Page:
The usual Goblin characteristic is omnipresent throughout the 10 tracks , a dark, brooding, at times menacing atmosphere that permeates the arrangements, steered by that carving Rickenbacker bass, thankfully pushed forward in the mix, ably supported by Marangolo's decidedly Bonham-ian approach to percussive beats. Lather on top some profuse synthesizer weavings, shrill Hammond organ flashes and occasional piano eloquence. Finally the electric guitar frills add tension and sizzle to the bombastic expanse. The 7 minute+ 'Uneven Times' possesses all those characteristics, only including a brief sax venture from Marangolo's presumed relative, Antonio. The synth- heavy 'In the Name of Goblin' proposes troubling musical shifts and obscure patterns, kept in line by the Pignatelli 4 string magic. Morante constructs some complex axe phrasings that scratches the surface of some epidermal fear of the unknown, a classic Goblin trait. It starts out fairly homogenous, armed with a classic guitar melody before veering into a murky cemetery-like dirge middle section that reverts back to the beginning. The clavicembalo (a mythical RPI instrument) that is nothing more than a harpsichord, makes a brief intro on' Mousse Roll' before vaulting into a beefy leviathan of sound and fury, relentlessly pummeled by both the feisty bass and the cruel drumming, assisted by acoustic and electric guitar incursions. 'Bon Ton' keeps the rhythmic assault forceful, a very binary onslaught with zealous distortions and lightning blitzes that suddenly evolves into a complicated but surreal atmosphere where only the bass seems to be on target while the others float around in some semi-state, before resuming the bombast with even more aplomb. Morante makes his fret board scream and rage, it's a beautiful feeling as the choir mellotron howls in the background. The exit is phenomenally suave. 'Kingdom' flutters at first, elegant piano and orchestral gravity set the tone, a solo guitar serenade in the high notes introduces a more avid piano melody that is boosted by more choir mellotron, synths twinkling mechanically in the back ground. 'Dark Blue(s)', as the title may imply, is a bluesy affair, highly surprising under the circumstances but Goblin pull it off rather brilliantly, Morante showing decades of experience and chops on the guitar and he simply shines. Part Roy Buchanan, part Gary Moore, he bears his soul on the fret board, knowing the three others are right behind him, the genial background choir doing immense positive damage to the arrangement. Almost a Gothic religious feel to it that ends with a heartbeat. Amazing! 'Love & Hate' is back to the classic infernal dichotomy between two extremes, starting off all bothered and sweaty before slipping into radiant sweetness, the synths and piano in maximum lullaby overdrive. Achingly gorgeous, divine in spirit and expertly delivered by mature, talented musicians. You guessed it, on a dime, it reverts to almost Crimsonian bluster, angry Wetton-like bass blasting feverishly and slashing guitar scimitars doing serious damage. '008' is perhaps dedicated to James Bond's next agent in the line of fire, a rambling Hammond-fueled soundtrack for a raging Aston Martin barreling down the autostrada, a Beretta popping off synthesized bullets and some suave bambina looking back at you with a furtive glance. Sexy, sizzling and suave finale to a thrilling album that can easily offer future pleasures to the discriminating fan. Just listening to the bass and drums has more than enough interest for the audiophile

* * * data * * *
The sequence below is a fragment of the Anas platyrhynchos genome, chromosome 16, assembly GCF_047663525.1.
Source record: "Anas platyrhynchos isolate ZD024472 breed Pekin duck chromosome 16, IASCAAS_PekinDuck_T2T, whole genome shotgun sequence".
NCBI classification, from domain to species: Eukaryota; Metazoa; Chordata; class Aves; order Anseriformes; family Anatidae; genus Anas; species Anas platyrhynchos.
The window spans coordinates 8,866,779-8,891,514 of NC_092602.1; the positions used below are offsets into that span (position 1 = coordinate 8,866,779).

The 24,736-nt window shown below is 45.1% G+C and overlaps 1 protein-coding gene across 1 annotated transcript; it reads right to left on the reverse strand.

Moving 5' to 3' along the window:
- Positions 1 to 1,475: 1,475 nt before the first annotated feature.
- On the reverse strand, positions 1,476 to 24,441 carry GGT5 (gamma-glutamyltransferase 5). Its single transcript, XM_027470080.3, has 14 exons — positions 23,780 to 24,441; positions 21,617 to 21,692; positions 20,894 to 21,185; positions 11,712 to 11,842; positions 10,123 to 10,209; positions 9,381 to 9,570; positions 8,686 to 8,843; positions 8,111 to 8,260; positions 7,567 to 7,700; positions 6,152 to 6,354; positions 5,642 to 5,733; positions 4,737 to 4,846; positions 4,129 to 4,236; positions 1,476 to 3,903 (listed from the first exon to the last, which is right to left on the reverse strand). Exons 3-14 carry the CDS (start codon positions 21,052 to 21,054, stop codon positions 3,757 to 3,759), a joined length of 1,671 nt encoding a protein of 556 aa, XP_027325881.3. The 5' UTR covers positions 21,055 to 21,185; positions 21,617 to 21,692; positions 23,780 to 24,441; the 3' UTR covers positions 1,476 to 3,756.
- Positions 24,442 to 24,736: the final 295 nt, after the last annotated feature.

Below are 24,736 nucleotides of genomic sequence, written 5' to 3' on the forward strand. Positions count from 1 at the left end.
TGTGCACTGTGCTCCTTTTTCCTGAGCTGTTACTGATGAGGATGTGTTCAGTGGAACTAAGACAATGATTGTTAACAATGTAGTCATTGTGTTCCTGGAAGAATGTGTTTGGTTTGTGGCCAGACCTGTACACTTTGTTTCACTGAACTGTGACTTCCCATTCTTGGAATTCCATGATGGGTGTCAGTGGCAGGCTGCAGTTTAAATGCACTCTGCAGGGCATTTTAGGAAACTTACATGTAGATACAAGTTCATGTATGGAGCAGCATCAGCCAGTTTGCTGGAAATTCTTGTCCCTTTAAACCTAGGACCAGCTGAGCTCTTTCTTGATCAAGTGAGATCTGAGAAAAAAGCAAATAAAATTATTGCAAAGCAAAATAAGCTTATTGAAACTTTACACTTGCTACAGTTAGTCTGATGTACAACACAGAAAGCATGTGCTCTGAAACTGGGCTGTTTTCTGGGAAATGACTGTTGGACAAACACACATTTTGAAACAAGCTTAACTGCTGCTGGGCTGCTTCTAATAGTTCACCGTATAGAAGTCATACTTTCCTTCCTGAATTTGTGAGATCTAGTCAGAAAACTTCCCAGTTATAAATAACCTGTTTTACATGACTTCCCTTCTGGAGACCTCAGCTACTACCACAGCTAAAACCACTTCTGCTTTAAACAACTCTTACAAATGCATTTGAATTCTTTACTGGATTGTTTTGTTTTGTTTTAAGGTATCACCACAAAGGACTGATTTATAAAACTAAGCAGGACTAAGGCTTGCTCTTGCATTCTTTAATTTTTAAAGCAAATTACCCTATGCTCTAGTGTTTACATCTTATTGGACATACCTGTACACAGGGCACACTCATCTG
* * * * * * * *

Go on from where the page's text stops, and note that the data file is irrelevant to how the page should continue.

Can we please have some more music like this, per favore?

4.5 gargoyles

On a side note, it took 3 months for this disc to arrive in the mail, proving once gain that I have more patience than a hospital (wink)